What I needed to do with the sesame seeds (in this case ‘sunflower’ seeds) was to toast them with some slivered almonds, and then grind them in the food processor.  As they were toasting,  I was chopping and stirring and blending and trying to get 10 things done at once.  When I went to throw the seeds and almonds in the food processor I realized my error.  BUT, my husband was waiting for dinner.  I was starving.  Time was a-wastin’!  Then I thought of another old saying –  ‘nothing ventured, nothing gained’.   So I carried on with the sunflower seeds thinking how bad could the switch be?  Oh! –  it be bad!  Not SO bad that it was inedible, but – let me put it this way:  I won’t be making that mistake again.  Yeah – nothing was gained from THAT venture.  Besides the taste being a little off, there was an unappealing smell to it.  Which brings me to the last old saying of the day –  ‘live and learn’.

What follows is the actual recipe, which is fabulous!  By the way, if you’re unfamiliar with hominy (I was), it comes in a can and is in the hispanic foods section of my market.  And, remember:  sesame seeds, sesame seeds, SESAME seeds!!!

SQUASH STEW – serves about 4 people, depending on how hungry everyone is

  • 1 ½ cups cubes butternut squash
  • 1 onion, chopped
  • 1 T olive oil
  • 1 clove garlic, pressed
  • ¾ tsp ground cumin
  • 1 tsp dried oregano
  • 1 T chili powder
  • 4 mushrooms, roughly chopped
  • 1 tsp salt
  • 1 ½ cups liquid (water, vegetable stock, or tomato juice from the canned tomatoes)
  • 1 ½ T sesame seeds
  • 1 ½ T slivered or sliced almonds
  • 1 lb canned tomatoes, chopped (I buy the 1lb 12 oz can and save the unused tomatoes for future use)
  • 1 ½ cups cauliflower, cut into ¾” pieces
  • 1 cup hominy
  • ½ cup peas
  • optional:  drained yogurt to dollop on top (Line a sieve with a coffee filter and pour in the yogurt. Let drain ½ hour)

First thing to do is peel the squash.  The easiest way to do this and keep your fingers intact,  is to wash and dry the squash (so it’s clean when you slice it), then microwave it for a total of 3 minutes – you don’t have to pierce the skin.  Half way through the 3 minutes, stop the microwave and turn the squash over so it cooks evenly.  Now it will be really easy to peel.  Slice the neck from the bulb.  The neck is the sweeter part, so just use that for this recipe.  (Butternut squashes are big, so if you want to use the whole thing, double the recipe. )  Slice the skin off with a knife, cut them into ¾” circles, then cut the circles up into ¾” cubes.  IMPORTANT NOTE:  When slicing the squash, cut don’t stack the circles – cut one layer at a time.  The squash is still hard and when you start slicing, the top layer can slip which can cause a nasty cut.  I had read this tip, but forgot about it.  And, indeed, the top layer slipped and I cut into my fingernail.  Fortunately, no blood was drawn – but it could have been bad.  In this case, don’t live and learn.  Learn from me, instead.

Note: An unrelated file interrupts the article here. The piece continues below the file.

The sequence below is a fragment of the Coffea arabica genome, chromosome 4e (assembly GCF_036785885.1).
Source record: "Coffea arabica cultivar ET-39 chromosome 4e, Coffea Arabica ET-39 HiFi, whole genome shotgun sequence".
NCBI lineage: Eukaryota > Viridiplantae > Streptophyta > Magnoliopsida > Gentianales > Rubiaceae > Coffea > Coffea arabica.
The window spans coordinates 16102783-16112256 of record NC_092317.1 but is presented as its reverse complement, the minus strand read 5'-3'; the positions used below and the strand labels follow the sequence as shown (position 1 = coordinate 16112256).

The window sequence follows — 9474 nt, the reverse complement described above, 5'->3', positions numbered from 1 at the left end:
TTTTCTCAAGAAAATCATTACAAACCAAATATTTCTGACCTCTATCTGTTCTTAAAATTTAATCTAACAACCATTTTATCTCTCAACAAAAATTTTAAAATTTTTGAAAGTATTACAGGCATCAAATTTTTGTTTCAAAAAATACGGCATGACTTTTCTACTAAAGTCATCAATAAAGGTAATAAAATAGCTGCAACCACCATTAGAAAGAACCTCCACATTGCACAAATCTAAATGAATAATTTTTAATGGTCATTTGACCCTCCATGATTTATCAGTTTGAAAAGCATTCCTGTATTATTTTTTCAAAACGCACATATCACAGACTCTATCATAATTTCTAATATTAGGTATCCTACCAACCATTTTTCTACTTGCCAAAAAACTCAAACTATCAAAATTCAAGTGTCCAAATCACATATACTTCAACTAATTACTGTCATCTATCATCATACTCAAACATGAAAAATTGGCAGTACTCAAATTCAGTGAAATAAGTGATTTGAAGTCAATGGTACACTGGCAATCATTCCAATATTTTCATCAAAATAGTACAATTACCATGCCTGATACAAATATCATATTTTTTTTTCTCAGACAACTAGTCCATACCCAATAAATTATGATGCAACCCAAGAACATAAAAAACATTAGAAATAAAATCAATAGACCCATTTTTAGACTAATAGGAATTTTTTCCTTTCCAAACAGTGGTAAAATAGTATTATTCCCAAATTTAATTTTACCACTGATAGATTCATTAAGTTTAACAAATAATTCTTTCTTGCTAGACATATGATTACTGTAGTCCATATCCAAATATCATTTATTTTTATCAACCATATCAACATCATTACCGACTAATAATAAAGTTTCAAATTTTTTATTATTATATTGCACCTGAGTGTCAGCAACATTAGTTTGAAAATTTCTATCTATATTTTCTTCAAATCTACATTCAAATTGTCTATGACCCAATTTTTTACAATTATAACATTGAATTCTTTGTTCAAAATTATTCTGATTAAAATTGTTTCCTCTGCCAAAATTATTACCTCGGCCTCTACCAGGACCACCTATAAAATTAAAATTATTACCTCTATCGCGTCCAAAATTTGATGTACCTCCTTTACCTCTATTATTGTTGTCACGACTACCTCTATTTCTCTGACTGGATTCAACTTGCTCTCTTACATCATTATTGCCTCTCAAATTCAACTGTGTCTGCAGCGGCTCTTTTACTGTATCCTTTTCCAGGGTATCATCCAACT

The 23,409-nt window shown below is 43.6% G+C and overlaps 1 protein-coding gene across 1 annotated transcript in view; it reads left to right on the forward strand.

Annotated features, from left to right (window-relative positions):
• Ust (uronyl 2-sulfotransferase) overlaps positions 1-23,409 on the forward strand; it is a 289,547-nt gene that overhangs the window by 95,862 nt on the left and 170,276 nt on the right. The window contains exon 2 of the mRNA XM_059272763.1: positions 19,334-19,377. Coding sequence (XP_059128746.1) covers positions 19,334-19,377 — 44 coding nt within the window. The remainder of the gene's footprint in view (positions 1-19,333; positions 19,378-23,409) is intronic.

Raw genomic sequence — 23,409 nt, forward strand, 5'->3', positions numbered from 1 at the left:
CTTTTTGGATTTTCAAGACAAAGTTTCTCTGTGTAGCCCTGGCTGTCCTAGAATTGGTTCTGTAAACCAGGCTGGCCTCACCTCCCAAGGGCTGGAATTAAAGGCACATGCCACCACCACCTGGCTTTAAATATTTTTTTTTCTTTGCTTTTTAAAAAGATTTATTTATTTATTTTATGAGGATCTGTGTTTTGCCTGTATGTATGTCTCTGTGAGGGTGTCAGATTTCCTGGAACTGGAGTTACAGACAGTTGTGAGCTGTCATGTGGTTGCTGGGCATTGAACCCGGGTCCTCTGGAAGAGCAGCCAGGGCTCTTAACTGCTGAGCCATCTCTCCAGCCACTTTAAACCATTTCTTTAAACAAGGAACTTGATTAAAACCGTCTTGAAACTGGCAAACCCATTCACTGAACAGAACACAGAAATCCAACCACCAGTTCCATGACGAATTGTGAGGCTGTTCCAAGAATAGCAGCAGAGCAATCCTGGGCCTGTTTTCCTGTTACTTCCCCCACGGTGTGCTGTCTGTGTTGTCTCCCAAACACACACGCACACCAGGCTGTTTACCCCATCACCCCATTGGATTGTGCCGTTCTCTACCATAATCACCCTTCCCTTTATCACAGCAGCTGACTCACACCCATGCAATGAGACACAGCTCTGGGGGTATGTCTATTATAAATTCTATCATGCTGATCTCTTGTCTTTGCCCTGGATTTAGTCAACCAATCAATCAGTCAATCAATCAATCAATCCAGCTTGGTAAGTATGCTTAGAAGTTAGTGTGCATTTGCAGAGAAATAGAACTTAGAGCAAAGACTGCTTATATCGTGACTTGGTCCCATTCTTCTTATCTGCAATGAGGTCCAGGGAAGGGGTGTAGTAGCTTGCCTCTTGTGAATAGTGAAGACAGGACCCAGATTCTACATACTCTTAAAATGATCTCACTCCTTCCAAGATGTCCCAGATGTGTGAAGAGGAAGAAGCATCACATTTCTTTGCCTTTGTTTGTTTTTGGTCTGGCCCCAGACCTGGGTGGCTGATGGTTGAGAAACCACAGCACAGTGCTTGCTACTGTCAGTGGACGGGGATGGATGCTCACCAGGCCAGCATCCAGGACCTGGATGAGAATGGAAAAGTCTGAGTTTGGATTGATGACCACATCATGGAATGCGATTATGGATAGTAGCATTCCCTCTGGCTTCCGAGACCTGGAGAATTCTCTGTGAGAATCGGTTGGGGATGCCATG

In your toaster oven, on the little cookie sheet, toast the sesame seeds and almonds until they’re golden brown.  Keep an eye on them – they brown up suddenly.  Unfortunately, they blacken up soon thereafter. Fair warning!  If you don’t have a toaster oven (which you really should), you can toast them on a skillet (stirring often) or use your regular oven.  Set them aside to cool.

Heat the oil in a very large saucepan or dutch oven,  and sauté onions for a few minutes.  Add in the garlic, cumin, oregano,  and chili powder.  Sauté another couple of minutes.  Add in the squash, mushrooms, salt, and the liquid.  Bring to a boil, lower heat,  cover, and simmer until the squash is softened (about 15-20 minutes).

Grind the toasted sesame seeds and almonds to a powder in your food processor.  (If you don’t have one, start saving up to buy one – they are indispensable!)  You’ll have to chop them as best you can, if you don’t have one.  Add the powder to the saucepan along with the cauliflower, hominy, and tomatoes.  Continue cooking another 10 minutes.  Add in peas and cook until the cauliflower is tender.  Add extra seasoning (salt, chili powder, whatever), if desired.

I like to add a dollop of drained yogurt to each bowlful – not only is it pretty, the yogurt adds a nice tang.